Will data center history repeat itself?

Anyone dead set on consolidating data centers across government, as the government technology and budget experts in the Obama administration seem to be, might profit from talking with their counterparts in the Clinton administration, which undertook a similar task nearly 15 years ago with depressing results.

Despite some breakthroughs — most notably at the Defense Department — the Clinton team largely failed to arrest the growth in data centers, effectively setting the stage for exponential growth after the Bush administration took over and the federal technology budget boomed.

Consider this: When the Office of Management and Budget issued Bulletin 96-02 in October 1995, the number of data centers was believed to be about 200. The OMB directive ordered all federal agencies to close, consolidate, modernize and/or outsource their data centers to increase efficiency and reduce costs. "Industry experience suggests operational savings of between 30 percent and 50 percent from consolidation when compared with unconsolidated operations," then-Budget Director Alice Rivlin wrote.

Fifteen years later, the number of data centers stands at about 1,100, according to OMB.

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And despite all the advances in technology since then — not to mention several changes of the guard at federal agencies — the Obama administration likely faces the same source of resistance: human nature, or what military types call "protecting your rice bowl."

Inevitably, centralizing data center operations means centralizing power. Whatever the business benefits of consolidation for everyone involved, the power struggle was seen as a zero-sum game.

“The resistance was so great, though the intent was good, [that] very little happened,” said John Ortego, a government consultant who at the time was director of the Federal Systems Integration and Management Center at the General Services Administration.

OMB officials believed that the business case was compelling. Based on a fairly straightforward cost analysis of equipment and personnel costs, they came up with an optimal size for federal data centers, as measured by computing capacity. For example, in the case of IBM-based operations, a data center should have enough systems to handle 325 MIPS, or millions of instructions per second. Data centers running below that threshold were eating up too much of their budgets with overhead costs.

Agencies with small data centers were encouraged to consolidate internally, if they had enough overall capacity, or outsource their operations to another agency or commercial service provider.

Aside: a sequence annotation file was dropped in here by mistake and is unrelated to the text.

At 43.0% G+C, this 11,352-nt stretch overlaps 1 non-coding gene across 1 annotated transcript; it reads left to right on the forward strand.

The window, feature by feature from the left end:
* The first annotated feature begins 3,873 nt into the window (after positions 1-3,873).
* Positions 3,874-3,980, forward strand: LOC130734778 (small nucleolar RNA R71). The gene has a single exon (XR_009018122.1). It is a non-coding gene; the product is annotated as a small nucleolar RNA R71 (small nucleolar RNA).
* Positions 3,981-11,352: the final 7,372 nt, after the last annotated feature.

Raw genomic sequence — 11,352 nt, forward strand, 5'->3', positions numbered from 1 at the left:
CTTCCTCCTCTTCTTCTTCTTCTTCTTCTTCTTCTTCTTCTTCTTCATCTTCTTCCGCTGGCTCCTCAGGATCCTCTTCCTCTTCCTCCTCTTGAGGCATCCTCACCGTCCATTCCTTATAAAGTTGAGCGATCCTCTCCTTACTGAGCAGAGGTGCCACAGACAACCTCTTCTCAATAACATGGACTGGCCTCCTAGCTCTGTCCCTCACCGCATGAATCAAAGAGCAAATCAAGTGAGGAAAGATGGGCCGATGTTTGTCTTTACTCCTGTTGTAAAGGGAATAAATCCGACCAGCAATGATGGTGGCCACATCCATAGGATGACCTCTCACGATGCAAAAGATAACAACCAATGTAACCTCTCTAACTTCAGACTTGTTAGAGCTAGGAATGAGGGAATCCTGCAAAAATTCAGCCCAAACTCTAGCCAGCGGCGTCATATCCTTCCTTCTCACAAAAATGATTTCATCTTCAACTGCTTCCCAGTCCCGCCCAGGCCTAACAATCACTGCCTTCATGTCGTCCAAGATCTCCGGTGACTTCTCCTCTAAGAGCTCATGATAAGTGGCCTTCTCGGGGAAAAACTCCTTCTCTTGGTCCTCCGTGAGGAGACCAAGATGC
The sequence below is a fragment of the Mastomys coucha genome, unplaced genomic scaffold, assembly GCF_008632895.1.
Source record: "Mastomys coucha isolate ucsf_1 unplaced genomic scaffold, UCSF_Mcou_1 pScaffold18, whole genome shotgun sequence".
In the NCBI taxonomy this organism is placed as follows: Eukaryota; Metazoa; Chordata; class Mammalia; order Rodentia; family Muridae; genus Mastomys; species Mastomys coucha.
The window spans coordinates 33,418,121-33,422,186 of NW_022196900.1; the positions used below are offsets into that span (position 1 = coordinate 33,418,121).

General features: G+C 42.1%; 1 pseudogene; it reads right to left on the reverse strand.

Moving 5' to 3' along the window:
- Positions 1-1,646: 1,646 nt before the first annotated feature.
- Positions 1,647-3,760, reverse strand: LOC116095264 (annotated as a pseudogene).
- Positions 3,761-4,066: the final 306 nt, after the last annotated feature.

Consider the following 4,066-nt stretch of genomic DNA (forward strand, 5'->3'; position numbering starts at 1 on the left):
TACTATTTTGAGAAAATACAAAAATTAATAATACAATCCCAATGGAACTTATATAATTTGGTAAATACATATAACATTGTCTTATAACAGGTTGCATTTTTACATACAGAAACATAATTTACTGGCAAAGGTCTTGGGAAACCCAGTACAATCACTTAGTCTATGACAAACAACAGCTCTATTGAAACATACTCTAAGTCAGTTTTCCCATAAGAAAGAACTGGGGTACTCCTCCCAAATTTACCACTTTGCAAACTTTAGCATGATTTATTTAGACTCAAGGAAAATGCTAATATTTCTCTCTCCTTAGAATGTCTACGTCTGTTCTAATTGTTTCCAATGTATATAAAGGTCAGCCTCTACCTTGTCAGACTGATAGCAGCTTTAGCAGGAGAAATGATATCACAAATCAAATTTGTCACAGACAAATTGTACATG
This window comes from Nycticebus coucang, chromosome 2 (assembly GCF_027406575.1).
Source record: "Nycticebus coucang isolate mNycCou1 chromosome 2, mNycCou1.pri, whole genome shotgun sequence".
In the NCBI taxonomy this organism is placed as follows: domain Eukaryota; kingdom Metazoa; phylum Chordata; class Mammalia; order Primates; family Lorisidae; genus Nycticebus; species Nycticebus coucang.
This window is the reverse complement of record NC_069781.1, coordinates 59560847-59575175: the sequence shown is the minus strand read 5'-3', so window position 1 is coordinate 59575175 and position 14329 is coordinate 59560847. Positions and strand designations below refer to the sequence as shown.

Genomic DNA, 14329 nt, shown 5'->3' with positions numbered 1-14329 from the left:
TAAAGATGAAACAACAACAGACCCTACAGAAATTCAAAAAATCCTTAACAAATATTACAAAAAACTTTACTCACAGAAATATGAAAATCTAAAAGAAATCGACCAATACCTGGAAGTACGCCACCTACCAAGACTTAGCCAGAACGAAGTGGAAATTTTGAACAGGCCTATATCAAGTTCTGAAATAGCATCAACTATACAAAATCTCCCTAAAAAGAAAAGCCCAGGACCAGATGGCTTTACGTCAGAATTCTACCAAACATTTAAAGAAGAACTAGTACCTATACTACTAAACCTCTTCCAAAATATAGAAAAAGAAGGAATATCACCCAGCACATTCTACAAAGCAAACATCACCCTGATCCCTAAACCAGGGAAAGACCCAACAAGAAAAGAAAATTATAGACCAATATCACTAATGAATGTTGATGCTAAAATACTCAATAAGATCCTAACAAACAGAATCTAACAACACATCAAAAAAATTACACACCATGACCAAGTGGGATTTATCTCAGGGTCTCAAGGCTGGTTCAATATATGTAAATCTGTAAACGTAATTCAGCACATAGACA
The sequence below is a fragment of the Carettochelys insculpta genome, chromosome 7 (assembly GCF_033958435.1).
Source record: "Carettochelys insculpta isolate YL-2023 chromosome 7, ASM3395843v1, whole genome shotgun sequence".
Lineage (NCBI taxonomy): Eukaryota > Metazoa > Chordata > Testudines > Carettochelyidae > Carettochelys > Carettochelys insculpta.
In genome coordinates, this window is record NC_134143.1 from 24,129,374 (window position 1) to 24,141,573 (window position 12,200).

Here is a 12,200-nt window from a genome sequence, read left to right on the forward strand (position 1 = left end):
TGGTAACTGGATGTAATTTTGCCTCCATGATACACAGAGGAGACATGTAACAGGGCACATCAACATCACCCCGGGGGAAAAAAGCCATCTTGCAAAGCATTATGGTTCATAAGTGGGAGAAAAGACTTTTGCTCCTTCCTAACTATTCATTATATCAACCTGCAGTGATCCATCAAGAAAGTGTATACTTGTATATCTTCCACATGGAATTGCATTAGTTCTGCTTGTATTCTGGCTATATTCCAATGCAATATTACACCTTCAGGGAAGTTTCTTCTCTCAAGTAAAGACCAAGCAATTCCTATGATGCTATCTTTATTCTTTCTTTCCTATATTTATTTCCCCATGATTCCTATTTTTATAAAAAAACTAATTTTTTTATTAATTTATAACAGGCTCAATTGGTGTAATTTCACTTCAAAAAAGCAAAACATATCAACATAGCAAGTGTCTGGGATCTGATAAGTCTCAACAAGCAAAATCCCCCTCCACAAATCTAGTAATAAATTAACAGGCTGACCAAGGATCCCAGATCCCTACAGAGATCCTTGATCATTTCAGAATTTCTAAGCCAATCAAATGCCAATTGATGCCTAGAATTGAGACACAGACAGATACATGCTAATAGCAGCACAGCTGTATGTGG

OMB officials believed they could reduce the number of data centers from 200 to perhaps 50 within three years, saving several hundred million dollars in the process.

In an interview at the time, Bruce McConnell, then chief of the information technology branch at OMB’s Office of Information and Regulatory Affairs, said the strategy “is one that is hard to achieve, and it will result in substantial consolidation — we recognize that — but it is not unreasonable.”

But consolidation required accommodations that many agency officials simply were not willing to make. The big savings in consolidation would not come from co-locating equipment. To achieve true economies of scale, agencies needed to meld their computing infrastructures to a certain degree.

The prospect of making such changes runs into “some deep-rooted culture issues,” said Jim Flyzik, president of the Flyzik Group, who was chief information officer of the Treasury Department during the Clinton administration.

Treasury and a few other agencies made some progress, but the initiative never gained traction, at least among civilian agencies, Flyzik said. And with the change in administration in 2001, data center consolidation went bust and data center building boomed.

To be sure, a different kind of story played out at the Defense Department. Between 1990 and 2005, the Defense Information Systems Agency reduced the number of mainframe sites from 194 to 4, with 11 other centers providing related computing services.

The difference, of course, is that DOD has a command-and-control culture. The same culture is found in the commercial world, in which consolidation happens “because the chief executive officer said this is going to happen,” Ortego said.

That is not the environment in which OMB operates. In the case of data center consolidation, that is unfortunate, Ortego said. Given all the potential savings, consolidation “should be done,” he added, “but I would not anticipate it being done.”

About the Author

John Monroe is Senior Events Editor for the 1105 Public Sector Media Group, where he is responsible for overseeing the development of content for print and online content, as well as events. John has more than 20 years of experience covering the information technology field. Most recently he served as Editor-in-Chief of Federal Computer Week. Previously, he served as editor of three sister publications: civic.com, which covered the state and local government IT market, Government Health IT, and Defense Systems.


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